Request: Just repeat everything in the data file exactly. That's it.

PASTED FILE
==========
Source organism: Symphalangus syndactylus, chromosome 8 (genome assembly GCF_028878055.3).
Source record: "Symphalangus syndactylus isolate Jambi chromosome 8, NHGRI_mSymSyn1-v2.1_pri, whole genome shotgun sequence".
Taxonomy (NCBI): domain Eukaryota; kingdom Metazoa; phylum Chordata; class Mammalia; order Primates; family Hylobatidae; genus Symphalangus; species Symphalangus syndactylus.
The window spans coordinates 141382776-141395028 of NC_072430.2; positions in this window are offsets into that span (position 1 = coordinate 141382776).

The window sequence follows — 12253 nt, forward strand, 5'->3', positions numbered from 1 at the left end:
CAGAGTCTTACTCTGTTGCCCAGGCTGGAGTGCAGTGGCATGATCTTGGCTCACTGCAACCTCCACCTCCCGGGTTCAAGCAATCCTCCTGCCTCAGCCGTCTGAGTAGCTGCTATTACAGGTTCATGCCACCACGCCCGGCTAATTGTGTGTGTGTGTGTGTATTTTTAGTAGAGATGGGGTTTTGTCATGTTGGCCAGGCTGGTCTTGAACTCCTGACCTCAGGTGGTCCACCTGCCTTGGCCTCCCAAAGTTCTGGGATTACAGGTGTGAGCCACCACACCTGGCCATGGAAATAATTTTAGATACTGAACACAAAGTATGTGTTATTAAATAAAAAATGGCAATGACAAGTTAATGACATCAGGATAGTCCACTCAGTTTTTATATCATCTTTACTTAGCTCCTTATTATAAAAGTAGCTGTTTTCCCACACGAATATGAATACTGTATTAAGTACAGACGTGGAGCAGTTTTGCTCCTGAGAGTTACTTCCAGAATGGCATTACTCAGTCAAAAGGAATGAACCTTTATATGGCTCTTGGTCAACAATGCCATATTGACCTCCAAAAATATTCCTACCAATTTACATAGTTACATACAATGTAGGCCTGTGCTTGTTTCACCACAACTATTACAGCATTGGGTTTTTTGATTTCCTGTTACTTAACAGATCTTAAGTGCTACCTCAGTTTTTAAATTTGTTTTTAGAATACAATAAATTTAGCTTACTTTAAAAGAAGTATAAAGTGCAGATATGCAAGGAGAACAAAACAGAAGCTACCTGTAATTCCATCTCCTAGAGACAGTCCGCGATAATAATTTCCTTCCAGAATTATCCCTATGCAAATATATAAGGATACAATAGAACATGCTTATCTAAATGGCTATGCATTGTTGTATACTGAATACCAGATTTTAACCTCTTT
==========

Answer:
Source organism: Symphalangus syndactylus, chromosome 8 (genome assembly GCF_028878055.3).
Source record: "Symphalangus syndactylus isolate Jambi chromosome 8, NHGRI_mSymSyn1-v2.1_pri, whole genome shotgun sequence".
Taxonomy (NCBI): domain Eukaryota; kingdom Metazoa; phylum Chordata; class Mammalia; order Primates; family Hylobatidae; genus Symphalangus; species Symphalangus syndactylus.
The window spans coordinates 141382776-141395028 of NC_072430.2; positions in this window are offsets into that span (position 1 = coordinate 141382776).

The window sequence follows — 12253 nt, forward strand, 5'->3', positions numbered from 1 at the left end:
CAGAGTCTTACTCTGTTGCCCAGGCTGGAGTGCAGTGGCATGATCTTGGCTCACTGCAACCTCCACCTCCCGGGTTCAAGCAATCCTCCTGCCTCAGCCGTCTGAGTAGCTGCTATTACAGGTTCATGCCACCACGCCCGGCTAATTGTGTGTGTGTGTGTGTATTTTTAGTAGAGATGGGGTTTTGTCATGTTGGCCAGGCTGGTCTTGAACTCCTGACCTCAGGTGGTCCACCTGCCTTGGCCTCCCAAAGTTCTGGGATTACAGGTGTGAGCCACCACACCTGGCCATGGAAATAATTTTAGATACTGAACACAAAGTATGTGTTATTAAATAAAAAATGGCAATGACAAGTTAATGACATCAGGATAGTCCACTCAGTTTTTATATCATCTTTACTTAGCTCCTTATTATAAAAGTAGCTGTTTTCCCACACGAATATGAATACTGTATTAAGTACAGACGTGGAGCAGTTTTGCTCCTGAGAGTTACTTCCAGAATGGCATTACTCAGTCAAAAGGAATGAACCTTTATATGGCTCTTGGTCAACAATGCCATATTGACCTCCAAAAATATTCCTACCAATTTACATAGTTACATACAATGTAGGCCTGTGCTTGTTTCACCACAACTATTACAGCATTGGGTTTTTTGATTTCCTGTTACTTAACAGATCTTAAGTGCTACCTCAGTTTTTAAATTTGTTTTTAGAATACAATAAATTTAGCTTACTTTAAAAGAAGTATAAAGTGCAGATATGCAAGGAGAACAAAACAGAAGCTACCTGTAATTCCATCTCCTAGAGACAGTCCGCGATAATAATTTCCTTCCAGAATTATCCCTATGCAAATATATAAGGATACAATAGAACATGCTTATCTAAATGGCTATGCATTGTTGTATACTGAATACCAGATTTTAACCTCTTT